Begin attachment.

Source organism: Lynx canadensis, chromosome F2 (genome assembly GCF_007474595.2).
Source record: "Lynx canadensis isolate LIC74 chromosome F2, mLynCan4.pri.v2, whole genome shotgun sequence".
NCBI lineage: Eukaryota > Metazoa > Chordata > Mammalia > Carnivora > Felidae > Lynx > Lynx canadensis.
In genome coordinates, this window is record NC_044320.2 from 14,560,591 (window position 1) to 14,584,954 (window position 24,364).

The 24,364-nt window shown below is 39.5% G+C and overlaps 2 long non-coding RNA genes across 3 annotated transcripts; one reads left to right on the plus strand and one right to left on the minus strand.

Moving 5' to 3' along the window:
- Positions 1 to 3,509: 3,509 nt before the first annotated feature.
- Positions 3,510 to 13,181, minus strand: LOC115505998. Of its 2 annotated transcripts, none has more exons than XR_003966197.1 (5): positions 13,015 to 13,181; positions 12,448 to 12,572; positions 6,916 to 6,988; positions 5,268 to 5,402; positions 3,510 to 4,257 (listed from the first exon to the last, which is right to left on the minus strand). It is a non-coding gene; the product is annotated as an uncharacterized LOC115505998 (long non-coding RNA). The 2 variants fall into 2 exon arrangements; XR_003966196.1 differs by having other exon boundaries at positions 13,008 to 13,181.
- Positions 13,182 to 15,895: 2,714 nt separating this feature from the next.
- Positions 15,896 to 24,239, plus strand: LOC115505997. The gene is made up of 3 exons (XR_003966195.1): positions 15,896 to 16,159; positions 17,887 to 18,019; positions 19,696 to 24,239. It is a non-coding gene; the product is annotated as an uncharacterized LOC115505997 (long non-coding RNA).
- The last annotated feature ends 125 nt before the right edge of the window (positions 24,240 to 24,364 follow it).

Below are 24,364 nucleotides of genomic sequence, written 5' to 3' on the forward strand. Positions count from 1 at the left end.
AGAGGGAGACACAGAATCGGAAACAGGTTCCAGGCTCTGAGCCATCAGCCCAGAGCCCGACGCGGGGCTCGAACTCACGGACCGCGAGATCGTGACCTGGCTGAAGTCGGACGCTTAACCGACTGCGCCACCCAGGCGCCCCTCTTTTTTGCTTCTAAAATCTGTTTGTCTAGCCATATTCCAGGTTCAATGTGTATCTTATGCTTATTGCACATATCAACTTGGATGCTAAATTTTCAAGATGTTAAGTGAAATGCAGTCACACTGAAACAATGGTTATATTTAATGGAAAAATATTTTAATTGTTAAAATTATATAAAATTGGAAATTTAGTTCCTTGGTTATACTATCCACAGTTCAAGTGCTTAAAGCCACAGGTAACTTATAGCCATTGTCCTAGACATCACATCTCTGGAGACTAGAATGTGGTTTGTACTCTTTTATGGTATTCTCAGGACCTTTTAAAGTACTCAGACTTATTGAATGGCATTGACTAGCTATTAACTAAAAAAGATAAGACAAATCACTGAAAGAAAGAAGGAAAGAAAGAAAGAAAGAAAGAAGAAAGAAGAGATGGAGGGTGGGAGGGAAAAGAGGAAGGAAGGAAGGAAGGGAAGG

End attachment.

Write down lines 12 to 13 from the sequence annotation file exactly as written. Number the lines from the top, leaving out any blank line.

Below are 24,364 nucleotides of genomic sequence, written 5' to 3' on the forward strand. Positions count from 1 at the left end.
AGAGGGAGACACAGAATCGGAAACAGGTTCCAGGCTCTGAGCCATCAGCCCAGAGCCCGACGCGGGGCTCGAACTCACGGACCGCGAGATCGTGACCTGGCTGAAGTCGGACGCTTAACCGACTGCGCCACCCAGGCGCCCCTCTTTTTTGCTTCTAAAATCTGTTTGTCTAGCCATATTCCAGGTTCAATGTGTATCTTATGCTTATTGCACATATCAACTTGGATGCTAAATTTTCAAGATGTTAAGTGAAATGCAGTCACACTGAAACAATGGTTATATTTAATGGAAAAATATTTTAATTGTTAAAATTATATAAAATTGGAAATTTAGTTCCTTGGTTATACTATCCACAGTTCAAGTGCTTAAAGCCACAGGTAACTTATAGCCATTGTCCTAGACATCACATCTCTGGAGACTAGAATGTGGTTTGTACTCTTTTATGGTATTCTCAGGACCTTTTAAAGTACTCAGACTTATTGAATGGCATTGACTAGCTATTAACTAAAAAAGATAAGACAAATCACTGAAAGAAAGAAGGAAAGAAAGAAAGAAAGAAAGAAGAAAGAAGAGATGGAGGGTGGGAGGGAAAAGAGGAAGGAAGGAAGGAAGGGAAGG